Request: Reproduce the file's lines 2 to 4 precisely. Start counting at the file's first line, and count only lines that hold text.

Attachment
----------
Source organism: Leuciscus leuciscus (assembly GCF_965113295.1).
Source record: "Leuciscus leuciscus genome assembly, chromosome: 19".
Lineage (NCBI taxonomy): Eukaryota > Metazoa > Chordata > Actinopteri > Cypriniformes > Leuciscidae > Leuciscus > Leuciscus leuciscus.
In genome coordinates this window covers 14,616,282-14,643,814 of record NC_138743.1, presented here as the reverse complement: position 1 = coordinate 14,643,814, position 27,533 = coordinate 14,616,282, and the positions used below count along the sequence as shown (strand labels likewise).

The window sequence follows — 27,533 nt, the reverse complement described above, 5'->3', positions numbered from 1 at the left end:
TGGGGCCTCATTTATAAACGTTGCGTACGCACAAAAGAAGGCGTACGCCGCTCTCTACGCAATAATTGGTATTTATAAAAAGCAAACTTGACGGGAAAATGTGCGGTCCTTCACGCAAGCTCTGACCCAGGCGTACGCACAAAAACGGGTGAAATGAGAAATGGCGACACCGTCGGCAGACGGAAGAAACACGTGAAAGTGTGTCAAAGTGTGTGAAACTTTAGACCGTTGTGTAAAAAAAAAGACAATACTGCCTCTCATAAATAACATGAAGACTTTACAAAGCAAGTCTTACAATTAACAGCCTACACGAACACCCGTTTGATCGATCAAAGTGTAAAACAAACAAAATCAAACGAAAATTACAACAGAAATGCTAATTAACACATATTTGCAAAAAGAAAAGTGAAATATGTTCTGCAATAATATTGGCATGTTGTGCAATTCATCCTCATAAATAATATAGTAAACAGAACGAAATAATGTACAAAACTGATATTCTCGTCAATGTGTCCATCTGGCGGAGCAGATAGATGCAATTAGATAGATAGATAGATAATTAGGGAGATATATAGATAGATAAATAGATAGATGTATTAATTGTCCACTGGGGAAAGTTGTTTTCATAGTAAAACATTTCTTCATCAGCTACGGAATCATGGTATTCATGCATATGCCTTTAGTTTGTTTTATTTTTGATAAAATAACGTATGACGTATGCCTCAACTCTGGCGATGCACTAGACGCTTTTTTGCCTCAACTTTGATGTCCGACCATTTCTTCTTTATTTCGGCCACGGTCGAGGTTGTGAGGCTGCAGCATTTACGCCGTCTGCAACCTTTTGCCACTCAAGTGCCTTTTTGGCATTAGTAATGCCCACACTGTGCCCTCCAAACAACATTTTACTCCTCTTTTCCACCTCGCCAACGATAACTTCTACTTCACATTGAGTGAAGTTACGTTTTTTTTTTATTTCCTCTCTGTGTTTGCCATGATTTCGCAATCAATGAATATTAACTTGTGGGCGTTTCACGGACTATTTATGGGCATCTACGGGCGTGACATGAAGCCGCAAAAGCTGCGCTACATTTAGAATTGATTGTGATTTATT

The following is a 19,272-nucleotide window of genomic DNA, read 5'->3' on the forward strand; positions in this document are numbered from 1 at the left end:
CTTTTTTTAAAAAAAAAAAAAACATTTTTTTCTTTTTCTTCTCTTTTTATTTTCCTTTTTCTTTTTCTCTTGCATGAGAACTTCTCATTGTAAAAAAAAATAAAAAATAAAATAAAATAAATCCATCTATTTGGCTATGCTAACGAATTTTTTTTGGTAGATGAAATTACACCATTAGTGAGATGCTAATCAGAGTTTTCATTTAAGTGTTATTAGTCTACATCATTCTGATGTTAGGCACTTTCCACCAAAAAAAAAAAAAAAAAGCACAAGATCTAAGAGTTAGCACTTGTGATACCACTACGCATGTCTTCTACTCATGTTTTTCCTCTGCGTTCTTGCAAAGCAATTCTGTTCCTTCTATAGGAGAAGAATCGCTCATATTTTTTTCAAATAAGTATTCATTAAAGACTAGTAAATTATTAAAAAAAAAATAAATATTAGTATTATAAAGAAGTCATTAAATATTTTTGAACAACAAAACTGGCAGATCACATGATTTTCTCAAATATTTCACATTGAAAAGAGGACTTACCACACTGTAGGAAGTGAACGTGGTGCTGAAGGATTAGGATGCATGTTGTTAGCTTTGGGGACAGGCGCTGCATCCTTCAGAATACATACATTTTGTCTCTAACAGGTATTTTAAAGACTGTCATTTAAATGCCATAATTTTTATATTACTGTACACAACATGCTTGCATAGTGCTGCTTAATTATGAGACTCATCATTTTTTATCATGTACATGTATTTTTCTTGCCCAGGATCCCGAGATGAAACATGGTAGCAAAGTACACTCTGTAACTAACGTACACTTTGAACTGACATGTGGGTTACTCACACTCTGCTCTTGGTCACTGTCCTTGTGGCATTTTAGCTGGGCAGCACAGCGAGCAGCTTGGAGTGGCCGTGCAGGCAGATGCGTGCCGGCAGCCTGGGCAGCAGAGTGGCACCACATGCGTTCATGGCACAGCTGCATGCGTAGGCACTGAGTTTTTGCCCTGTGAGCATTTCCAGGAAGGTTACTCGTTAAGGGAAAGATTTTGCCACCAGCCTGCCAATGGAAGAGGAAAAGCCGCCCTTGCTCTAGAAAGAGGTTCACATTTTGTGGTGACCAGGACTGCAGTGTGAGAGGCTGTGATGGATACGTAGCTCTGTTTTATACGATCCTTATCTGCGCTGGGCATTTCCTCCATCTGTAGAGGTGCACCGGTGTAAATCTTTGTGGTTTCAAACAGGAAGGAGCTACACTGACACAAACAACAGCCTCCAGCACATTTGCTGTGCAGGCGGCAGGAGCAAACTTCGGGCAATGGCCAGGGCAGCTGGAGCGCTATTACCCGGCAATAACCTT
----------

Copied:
Source record: "Leuciscus leuciscus genome assembly, chromosome: 19".
Lineage (NCBI taxonomy): Eukaryota > Metazoa > Chordata > Actinopteri > Cypriniformes > Leuciscidae > Leuciscus > Leuciscus leuciscus.
In genome coordinates this window covers 14,616,282-14,643,814 of record NC_138743.1, presented here as the reverse complement: position 1 = coordinate 14,643,814, position 27,533 = coordinate 14,616,282, and the positions used below count along the sequence as shown (strand labels likewise).